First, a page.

I want you to wrap your brain around that statement. They want to get people to quit smoking … by eliminating one of the penalties for smoking! And a “pre-existing condition”? I once smoked. Tobacco is very addictive. But it isn’t leukemia. It is not a pre-existing condition; it is a pre-existing behavior. It is chosen no matter how addictive nicotine may be.

Oh yeah, this experiment in socialism is going to go JUST GREAT!

Comments are closed.

  1. Seattle Outcast

    These people are so fucking stupid – they don’t even know what medical insurance IS, but they sure want to regulate it…

    The end game is to force everyone into the wonderfully Marxist “single payer” version in which medical care starts a rapid decline back to 1930 levels of care…..for people that paid in chickens when their wife had a baby….

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  2. ilovecress

    If you give people subsidized (or God help us, free) insurance, they will go the doctor for every sniffle.

    I’ve always wondered about this point – Is this actually the case? Having lived under both systems, I only went to the doctor when I had to. Is there any data on this?

    And anyway, isn’t the logic flawed? How does where the cost of the coverage comes from impact on anyones decision to go to the doctor? Either you’re covered or you’re not.

    The only people who will go to the doctor more, are those who weren’t covered? Which will spike the utilisation – but from people who previously had no access to healthcare – which was sort of Obama’s point in the first place.

    Am I missing something in this?

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  3. Hal_10000 *

    cress, law of supply and demand. If you decrease the cost of something, people use it. My main experience with this was seeing first hand the military healthcare system and the private healthcare system. I’m exaggerating with the “sniffle” thing but the military doctors were swamped.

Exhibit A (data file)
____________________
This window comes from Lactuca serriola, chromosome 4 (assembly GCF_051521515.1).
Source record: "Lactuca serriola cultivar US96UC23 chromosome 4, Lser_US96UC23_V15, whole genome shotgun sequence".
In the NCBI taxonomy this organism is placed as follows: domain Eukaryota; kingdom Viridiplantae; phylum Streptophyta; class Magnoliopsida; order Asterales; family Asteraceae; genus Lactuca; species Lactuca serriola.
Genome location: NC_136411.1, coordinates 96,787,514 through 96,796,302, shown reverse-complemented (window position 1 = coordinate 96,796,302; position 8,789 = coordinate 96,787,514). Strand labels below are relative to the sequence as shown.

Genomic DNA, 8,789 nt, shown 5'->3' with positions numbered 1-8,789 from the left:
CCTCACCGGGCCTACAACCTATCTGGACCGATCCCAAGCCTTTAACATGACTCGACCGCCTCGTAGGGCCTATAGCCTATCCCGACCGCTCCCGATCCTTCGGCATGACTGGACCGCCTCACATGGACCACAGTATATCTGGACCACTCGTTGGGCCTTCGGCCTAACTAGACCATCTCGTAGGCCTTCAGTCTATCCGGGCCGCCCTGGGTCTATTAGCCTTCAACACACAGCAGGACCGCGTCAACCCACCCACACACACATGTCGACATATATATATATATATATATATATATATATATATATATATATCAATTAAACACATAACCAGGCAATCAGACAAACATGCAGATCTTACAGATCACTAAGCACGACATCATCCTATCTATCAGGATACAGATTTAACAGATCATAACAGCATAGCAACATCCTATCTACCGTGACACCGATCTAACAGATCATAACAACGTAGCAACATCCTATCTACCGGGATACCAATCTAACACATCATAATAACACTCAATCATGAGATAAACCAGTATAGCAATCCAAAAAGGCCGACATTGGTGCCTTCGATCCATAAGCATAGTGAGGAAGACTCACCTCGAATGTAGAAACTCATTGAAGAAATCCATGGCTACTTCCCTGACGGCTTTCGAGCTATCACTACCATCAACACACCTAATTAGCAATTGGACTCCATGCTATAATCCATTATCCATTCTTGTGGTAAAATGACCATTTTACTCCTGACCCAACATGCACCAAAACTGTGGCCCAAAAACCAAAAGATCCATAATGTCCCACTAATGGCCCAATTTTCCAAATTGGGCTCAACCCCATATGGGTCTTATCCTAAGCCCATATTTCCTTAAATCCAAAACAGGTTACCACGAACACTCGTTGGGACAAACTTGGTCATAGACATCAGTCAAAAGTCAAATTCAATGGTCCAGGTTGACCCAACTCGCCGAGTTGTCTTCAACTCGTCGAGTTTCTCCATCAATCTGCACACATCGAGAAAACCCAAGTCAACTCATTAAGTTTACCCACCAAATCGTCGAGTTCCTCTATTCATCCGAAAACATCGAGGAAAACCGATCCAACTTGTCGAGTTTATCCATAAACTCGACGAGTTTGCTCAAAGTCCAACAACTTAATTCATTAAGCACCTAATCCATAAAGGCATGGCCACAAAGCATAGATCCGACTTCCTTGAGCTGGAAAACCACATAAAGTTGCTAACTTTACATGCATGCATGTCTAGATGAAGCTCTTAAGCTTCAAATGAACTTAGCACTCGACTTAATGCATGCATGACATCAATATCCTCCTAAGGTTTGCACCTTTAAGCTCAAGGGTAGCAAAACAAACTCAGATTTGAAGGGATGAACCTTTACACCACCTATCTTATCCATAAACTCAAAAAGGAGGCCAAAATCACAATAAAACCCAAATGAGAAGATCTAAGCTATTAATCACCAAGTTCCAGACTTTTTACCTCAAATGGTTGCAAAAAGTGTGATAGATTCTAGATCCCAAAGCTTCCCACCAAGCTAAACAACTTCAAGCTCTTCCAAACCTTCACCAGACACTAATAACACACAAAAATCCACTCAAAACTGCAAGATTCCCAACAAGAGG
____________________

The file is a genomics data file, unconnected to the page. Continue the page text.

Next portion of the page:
There’s also been a lot of study on the effect of high deductibles on insurance (RAND, in particular) as well as low co-pays. The basic result is that when people pay more out of their pocket, they utilize less care. But the outcomes don’t decline.

    I think the socialization of American healthcare is unfortunately inevitable. What I hope is that we end up with a system like Australia’s where the patient pays and is reimbursed. And people can buy into more comprehensive plans if they can afford it. It allows the free market back in, to some extent.

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  4. Hal_10000 *

    Just to give you another exmaple from first hand experience. Medicaid has always been kind of weird. It’s “free” but the utilization is low because chronically poor people either don’t have the time or inclination. We woudl frequently not see a patient until their foot was literally falling off even thought they had coverage.

    I don’t know what the current situation was but in the 90’s, medicaid put in place a $2 copay for office visits (yes, $2). utilization feel and a lot of people complained that this was going to make healthcare outcomes worse.

    Probably not comparable as Medicaid has been massively expanded since then and covers more middle class people.

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  5. ilovecress

    But Hal – that’s not a law of supply and demand :-)

    The way I see it, insurance doesn’t act like a regular commodity. I suspect what you’re seeing is more people in the system, rather than the costs being lower? If you decrease the cost of something, more people can afford to use it.

    The difference is that the $:benefit ratio isn’t fixed for insurance – If you made iPads $50, you’d see more demand – becuase having 100 iPads is tangibly a good thing. When you pay your insurance premium, you’re making a bet with the insurance company that you won’t need to call them over the next 12 months.

    Put it this way – say you pay $100 a month for Health insurance privately. If it was $50 a month, would you use it more? Or perhaps you’d try and get your moneys worth if it was $500 a month?

    Then how does the Government picking up the check change anything?

    (I’m working in insurance pricing at the moment, and this concept isn’t in any of our behavioural analyses – but then again, the US might be different)

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  6. AlexInCT

    If you give people subsidized (or God help us, free) insurance, they will go the doctor for every sniffle.

    VIAGRA or Birth Control!

    Or doesn’t either of these count as a sniffle? :)

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  7. Hal_10000 *

    Sorry, I had a few points going past each other there. The problem is that the US system is not really a free market, so it’s hard to pin down behavior. You do have a good point in that behavior is very connected with health care utilization. As I noted, many of our Medicaid patients couldn’t be bothered to use their free healthcare. I’ll see if I can dig up RAND’s study on the effect of deductibles on utilization.